What’s the difference between a minarchist and an anarchist? About 6 months.
That’s the joke. Well, I suppose it’s funny. Because it took me 12 years to make the transition (and we’re still waiting on my co-blogger Tim).
But, all joking aside, what’s the difference between a minarchist and an anarchist?
(You may or may not like the following definitions. But they’re the ones I’m using. 🙂 )
An anarchist is a person who believes in, advocates, or promotes anarchism. Anarchism is
a political theory holding all forms of governmental authority to be unnecessary and undesirable and advocating a society based on voluntary cooperation and free association of individuals and groups
A minarchist is a person who believes in, advocates, or promotes minarchism. Minarchism (also known as minimal statism) is
a political philosophy and a form of libertarianism. … it holds that states ought to exist (as opposed to anarchy); that their only legitimate function is the protection of individuals from aggression, theft, breach of contract, and fraud; and that the only legitimate governmental institutions are the military, police, and courts.
Minarchist and anarchist are both species of libertarian. They’re both for freedom. But a minarchist is a minimal statist, whereas an anarchist is against the state entirely. That’s the nub of their disagreement.
So why am I an anarchist? Because I’m a libertarian! Quod erat demonstrandum.
Here’s the argument in a nutshell. A libertarian is for freedom and thereby against all forms of compulsion or coercion. The state is that organization that acquires its revenue by physical coercion and achieves a compulsory monopoly of force and of ultimate decision-making power over a given territorial area. Therefore a libertarian is against the state as a matter of principle.
The argument above is valid, but of course its conclusion is only as good as its premises and these are open to question. Is a libertarian necessarily against all forms of compulsion or coercion? I’ve argued elsewhere that libertarians are huge fans of initiating force. All freedoms are good but some freedoms are better than others. Is freedom from minimal state (minarchist) coercion a genuine freedom of the right kind? I say so, but a minarchist might beg to differ.
And what about Murray Rothbard’s definition of the state? Is it correct? Does it rule in organisations that are not states, or rule out those that are? For example, suppose that a hypothetical minarchy one day decided to abolish compulsory taxation and fund its minimal state activities by voluntary donations only. Would it still be a state, or would it now be an autonomous collective of some sort, such as an anarcho-syndicalist commune? The latter, according to Rothbard, since it is in the nature of a state that it acquire its revenue by physical coercion.
I reserve the right to secede from New Zealand, either alone or in free association with like-minded others. (I already declared that I am a governing authority.) In my next post I explain why I am an anarcho-statist.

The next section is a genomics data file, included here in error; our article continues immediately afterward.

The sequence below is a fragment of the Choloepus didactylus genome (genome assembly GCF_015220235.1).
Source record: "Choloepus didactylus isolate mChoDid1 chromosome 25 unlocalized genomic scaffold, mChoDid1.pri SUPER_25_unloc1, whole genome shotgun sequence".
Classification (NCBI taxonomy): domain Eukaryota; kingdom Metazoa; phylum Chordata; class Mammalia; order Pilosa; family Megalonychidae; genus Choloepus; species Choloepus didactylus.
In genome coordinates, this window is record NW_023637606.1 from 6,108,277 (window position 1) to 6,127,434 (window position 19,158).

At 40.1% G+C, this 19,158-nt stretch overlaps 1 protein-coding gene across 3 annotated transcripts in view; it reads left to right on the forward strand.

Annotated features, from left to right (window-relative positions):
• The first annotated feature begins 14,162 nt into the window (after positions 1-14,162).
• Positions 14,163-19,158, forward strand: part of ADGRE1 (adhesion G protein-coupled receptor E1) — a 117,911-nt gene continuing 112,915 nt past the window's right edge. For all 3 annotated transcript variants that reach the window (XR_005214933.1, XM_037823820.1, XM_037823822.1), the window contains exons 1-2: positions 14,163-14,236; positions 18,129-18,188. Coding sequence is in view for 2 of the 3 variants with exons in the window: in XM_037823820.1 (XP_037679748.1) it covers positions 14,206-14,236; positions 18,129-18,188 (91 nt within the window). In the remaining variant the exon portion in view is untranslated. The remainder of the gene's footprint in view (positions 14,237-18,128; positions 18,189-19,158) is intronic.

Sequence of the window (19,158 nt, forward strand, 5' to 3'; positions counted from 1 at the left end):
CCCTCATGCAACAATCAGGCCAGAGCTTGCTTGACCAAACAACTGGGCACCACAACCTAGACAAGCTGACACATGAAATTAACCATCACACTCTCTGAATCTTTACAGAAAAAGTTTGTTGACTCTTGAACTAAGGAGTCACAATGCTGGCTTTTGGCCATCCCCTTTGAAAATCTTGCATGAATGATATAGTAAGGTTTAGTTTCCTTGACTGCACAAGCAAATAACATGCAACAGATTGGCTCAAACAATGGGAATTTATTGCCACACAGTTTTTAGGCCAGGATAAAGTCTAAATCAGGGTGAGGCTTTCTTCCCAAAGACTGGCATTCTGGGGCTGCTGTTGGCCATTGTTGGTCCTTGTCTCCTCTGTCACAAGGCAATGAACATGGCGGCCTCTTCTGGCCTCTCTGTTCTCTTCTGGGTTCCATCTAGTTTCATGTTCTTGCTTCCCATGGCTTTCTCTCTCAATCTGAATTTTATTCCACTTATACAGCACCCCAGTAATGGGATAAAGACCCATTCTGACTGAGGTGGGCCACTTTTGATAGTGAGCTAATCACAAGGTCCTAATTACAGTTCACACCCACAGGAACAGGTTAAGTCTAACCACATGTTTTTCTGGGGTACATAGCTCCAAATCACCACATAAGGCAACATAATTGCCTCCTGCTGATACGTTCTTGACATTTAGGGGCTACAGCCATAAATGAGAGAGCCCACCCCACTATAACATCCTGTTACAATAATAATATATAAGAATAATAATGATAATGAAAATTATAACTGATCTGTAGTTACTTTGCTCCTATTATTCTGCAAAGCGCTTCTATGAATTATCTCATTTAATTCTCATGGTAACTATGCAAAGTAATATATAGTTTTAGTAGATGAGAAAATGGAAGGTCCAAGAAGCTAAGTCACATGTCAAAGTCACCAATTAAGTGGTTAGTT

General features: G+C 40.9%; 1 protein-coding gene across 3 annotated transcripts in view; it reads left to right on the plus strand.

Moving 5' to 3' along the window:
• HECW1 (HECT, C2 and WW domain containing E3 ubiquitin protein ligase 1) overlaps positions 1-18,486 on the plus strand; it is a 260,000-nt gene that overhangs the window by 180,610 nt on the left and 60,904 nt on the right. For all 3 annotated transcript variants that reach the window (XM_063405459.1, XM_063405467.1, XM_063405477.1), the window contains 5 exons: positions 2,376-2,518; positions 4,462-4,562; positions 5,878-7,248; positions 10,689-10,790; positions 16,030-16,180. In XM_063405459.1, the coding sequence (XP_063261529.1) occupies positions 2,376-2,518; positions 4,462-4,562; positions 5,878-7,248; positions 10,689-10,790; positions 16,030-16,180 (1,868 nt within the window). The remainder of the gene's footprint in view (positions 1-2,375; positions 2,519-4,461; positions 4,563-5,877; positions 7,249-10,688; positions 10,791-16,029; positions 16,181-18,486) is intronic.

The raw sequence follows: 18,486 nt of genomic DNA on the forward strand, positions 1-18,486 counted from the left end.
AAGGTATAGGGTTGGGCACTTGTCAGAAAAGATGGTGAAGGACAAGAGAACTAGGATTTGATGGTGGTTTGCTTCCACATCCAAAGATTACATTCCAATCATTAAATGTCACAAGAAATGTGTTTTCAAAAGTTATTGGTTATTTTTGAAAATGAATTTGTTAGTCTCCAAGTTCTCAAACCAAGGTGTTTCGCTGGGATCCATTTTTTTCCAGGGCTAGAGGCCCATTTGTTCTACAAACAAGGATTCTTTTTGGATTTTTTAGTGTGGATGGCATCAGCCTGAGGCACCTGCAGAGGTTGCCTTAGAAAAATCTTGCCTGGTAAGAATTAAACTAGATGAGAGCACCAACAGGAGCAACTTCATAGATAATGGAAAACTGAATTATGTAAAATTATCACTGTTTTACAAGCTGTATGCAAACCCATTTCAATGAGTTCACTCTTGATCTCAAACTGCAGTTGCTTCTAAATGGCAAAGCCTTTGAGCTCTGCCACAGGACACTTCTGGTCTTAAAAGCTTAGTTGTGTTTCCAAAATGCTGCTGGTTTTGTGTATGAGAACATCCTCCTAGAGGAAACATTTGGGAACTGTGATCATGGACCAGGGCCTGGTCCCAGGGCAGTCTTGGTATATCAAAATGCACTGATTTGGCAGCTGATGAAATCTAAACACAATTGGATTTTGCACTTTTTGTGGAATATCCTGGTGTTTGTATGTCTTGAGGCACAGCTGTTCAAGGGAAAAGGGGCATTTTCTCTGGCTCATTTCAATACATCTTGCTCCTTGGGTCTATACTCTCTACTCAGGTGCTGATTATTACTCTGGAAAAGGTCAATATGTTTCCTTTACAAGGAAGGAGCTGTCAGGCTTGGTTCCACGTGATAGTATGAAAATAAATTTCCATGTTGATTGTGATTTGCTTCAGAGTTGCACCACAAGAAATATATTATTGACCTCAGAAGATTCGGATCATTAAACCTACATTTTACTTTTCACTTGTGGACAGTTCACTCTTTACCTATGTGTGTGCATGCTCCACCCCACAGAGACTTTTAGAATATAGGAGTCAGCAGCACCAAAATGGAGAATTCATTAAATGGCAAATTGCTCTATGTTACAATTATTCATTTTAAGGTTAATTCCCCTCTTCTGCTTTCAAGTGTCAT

For now I leave you with a couple of Stephan Kinsella classics, viz., his account of what libertarianism is and his explanation of what it means to be an anarchist.
because the state necessarily commits aggression, the consistent libertarian, in opposing aggression, is also an anarchist.
I ask any diehard minarchists who are still minarchists after having read both of Kinsella’s essays to read them both again before commenting.
8 thoughts on “I am an anarchist”
I am an AntiChrist.
I am an Anarchist!
Ultimately, minarchism is philosophically unsustainable. It begs the question of “if you’re going to have a small government, what’s inherently wrong with a big one?”
However, I can’t be an anarchist, because the reasons I supported minarchism are all still there.
I tend to think of myself as a “long leash conservative” these days. I’ve come to the view that there’s nothing in the best aspects of libertarianism that isn’t already duplicated in the best practice of Christianity. If a government is Christian, it will govern well. And if the government is Christ, He will govern perfectly.
History says otherwise Blair…. ask all the sinners and infidels whom have been persecuted in the name of ‘Christian government’.
And because Christianity is not properly a Political movement for its own sake, *A Secular Libertarian Limited government* is the most conducive to allow Christians to function *as God intends them to*…. calling for voluntary membership… and voluntary conformity to Christian values… while leaving sinners and infidels to reap what they sow.
And by *Secular* I do not mean an Atheist government, but a ‘Neutral’ government … based upon principles of Rights, liberties, and Justice… consent.
*What is wrong with Big Government you ask?*
You need to go read some Politics and history.
> *A Secular Libertarian Limited government* is the most conducive to allow Christians to function *as God intends them to*…. calling for voluntary membership… and voluntary conformity to Christian values… while leaving sinners and infidels to reap what they sow.
You can call yourself what you want, Tim, but if you stand by what you just said that makes you an anarchist in my book. Welcome to the club! 🙂
> Ultimately, minarchism is philosophically unsustainable. It begs the question of “if you’re going to have a small government, what’s inherently wrong with a big one?”
I agree. But what I see as the crucial difference between minarchism and anarchism is
> voluntary membership
That’s why I say that Tim is not just a libertarian, he’s an anarchist. An anarcho-libertarian, if you will.
> If a government is Christian, it will govern well.
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